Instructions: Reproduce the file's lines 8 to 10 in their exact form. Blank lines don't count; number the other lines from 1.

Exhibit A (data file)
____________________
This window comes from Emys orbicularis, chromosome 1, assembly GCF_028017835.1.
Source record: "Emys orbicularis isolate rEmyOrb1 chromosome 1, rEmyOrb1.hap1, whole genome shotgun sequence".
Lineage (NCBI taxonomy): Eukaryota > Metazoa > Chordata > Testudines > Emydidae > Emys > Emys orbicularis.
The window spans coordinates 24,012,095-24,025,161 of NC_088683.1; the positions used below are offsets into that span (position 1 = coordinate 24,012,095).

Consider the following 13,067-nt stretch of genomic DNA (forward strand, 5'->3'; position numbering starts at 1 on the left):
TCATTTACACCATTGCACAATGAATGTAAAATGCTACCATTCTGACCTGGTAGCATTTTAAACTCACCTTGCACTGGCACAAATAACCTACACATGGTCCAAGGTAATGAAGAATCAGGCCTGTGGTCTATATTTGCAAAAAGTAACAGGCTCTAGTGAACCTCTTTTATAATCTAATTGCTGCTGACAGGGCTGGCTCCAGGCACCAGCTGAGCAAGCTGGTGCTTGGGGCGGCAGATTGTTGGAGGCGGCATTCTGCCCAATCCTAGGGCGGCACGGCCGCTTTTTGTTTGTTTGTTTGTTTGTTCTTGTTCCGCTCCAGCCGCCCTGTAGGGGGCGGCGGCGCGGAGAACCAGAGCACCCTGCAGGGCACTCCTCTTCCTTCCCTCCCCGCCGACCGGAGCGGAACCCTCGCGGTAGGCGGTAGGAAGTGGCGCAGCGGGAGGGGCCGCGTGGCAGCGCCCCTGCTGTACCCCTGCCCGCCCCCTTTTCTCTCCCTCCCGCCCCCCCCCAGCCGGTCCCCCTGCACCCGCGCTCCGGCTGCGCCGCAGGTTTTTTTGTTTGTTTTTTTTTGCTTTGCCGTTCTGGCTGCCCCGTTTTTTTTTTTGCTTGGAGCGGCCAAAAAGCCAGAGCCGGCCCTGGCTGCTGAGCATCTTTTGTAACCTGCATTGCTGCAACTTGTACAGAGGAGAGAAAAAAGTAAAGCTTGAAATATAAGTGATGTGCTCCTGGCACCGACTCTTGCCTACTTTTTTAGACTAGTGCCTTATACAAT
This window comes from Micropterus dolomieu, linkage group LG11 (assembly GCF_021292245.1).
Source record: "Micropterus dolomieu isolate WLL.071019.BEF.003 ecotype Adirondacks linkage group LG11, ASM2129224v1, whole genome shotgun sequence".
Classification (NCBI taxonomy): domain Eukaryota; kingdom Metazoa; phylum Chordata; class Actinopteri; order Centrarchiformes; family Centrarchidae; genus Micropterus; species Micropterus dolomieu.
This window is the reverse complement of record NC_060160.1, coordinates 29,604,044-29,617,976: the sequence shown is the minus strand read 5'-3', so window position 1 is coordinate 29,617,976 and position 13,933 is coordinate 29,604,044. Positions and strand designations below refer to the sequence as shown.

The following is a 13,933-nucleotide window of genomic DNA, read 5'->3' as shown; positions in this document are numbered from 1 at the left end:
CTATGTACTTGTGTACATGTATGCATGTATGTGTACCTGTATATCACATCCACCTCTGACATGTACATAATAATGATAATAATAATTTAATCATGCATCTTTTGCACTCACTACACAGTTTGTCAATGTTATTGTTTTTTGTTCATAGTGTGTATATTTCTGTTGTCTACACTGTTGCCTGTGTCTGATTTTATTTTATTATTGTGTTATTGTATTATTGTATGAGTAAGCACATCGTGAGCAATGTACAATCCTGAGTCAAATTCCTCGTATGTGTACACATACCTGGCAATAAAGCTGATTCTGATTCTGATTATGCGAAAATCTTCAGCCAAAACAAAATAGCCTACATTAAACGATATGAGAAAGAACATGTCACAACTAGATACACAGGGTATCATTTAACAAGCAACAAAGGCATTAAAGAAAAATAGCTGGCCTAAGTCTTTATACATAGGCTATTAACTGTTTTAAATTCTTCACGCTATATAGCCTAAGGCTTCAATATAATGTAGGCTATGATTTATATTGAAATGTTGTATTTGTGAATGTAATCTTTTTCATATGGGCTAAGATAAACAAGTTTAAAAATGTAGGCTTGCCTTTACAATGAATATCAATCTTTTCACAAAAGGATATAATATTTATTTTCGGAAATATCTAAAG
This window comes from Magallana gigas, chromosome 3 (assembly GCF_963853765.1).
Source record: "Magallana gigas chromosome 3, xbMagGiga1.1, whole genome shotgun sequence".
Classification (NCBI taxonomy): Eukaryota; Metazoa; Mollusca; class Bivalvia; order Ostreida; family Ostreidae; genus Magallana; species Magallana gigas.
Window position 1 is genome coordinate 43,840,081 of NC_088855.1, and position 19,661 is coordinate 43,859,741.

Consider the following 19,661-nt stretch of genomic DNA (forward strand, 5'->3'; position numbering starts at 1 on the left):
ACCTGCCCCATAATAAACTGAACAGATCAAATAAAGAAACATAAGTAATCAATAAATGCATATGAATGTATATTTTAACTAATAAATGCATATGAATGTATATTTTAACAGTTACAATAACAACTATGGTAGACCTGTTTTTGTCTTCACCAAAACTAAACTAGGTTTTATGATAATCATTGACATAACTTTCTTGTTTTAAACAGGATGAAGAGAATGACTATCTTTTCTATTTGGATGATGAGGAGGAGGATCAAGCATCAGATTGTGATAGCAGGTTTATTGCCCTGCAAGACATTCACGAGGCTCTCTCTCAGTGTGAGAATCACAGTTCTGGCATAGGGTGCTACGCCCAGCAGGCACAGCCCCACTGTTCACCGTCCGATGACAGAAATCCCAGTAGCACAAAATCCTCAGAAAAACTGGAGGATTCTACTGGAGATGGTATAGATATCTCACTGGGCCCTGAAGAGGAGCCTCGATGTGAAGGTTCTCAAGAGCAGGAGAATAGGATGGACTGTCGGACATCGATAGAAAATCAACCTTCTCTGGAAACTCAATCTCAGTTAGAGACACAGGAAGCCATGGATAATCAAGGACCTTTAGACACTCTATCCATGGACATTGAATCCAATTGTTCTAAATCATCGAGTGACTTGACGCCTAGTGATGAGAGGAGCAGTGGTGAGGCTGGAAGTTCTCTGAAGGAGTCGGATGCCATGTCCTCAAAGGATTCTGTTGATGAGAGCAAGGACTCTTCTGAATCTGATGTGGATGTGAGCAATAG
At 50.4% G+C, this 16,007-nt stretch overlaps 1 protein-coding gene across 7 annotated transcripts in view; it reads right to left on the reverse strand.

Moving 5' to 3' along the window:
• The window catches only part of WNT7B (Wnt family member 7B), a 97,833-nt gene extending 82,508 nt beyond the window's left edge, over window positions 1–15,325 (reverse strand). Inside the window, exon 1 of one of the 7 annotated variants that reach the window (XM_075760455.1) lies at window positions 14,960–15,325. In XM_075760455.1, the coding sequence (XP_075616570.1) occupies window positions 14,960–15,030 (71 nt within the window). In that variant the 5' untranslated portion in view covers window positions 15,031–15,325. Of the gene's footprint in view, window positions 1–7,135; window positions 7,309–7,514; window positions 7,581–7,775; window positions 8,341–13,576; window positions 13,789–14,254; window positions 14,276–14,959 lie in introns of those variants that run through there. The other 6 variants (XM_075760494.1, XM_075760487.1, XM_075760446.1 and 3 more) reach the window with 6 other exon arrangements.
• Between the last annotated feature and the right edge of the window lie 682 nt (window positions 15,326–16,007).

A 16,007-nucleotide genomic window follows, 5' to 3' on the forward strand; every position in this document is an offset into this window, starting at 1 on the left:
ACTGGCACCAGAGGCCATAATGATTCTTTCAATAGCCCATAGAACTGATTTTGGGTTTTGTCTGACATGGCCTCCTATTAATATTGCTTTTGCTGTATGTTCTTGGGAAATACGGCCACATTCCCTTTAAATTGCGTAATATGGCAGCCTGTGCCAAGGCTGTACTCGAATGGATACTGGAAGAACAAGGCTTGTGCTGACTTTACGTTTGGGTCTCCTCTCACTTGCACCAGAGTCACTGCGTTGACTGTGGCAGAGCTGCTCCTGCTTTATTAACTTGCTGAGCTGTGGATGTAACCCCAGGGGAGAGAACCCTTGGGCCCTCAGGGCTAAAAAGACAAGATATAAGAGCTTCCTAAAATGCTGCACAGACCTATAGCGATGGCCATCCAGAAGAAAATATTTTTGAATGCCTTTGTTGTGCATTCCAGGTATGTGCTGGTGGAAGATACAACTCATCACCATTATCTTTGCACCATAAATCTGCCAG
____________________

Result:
Source record: "Micropterus dolomieu isolate WLL.071019.BEF.003 ecotype Adirondacks linkage group LG11, ASM2129224v1, whole genome shotgun sequence".
Classification (NCBI taxonomy): domain Eukaryota; kingdom Metazoa; phylum Chordata; class Actinopteri; order Centrarchiformes; family Centrarchidae; genus Micropterus; species Micropterus dolomieu.
This window is the reverse complement of record NC_060160.1, coordinates 29,604,044-29,617,976: the sequence shown is the minus strand read 5'-3', so window position 1 is coordinate 29,617,976 and position 13,933 is coordinate 29,604,044. Positions and strand designations below refer to the sequence as shown.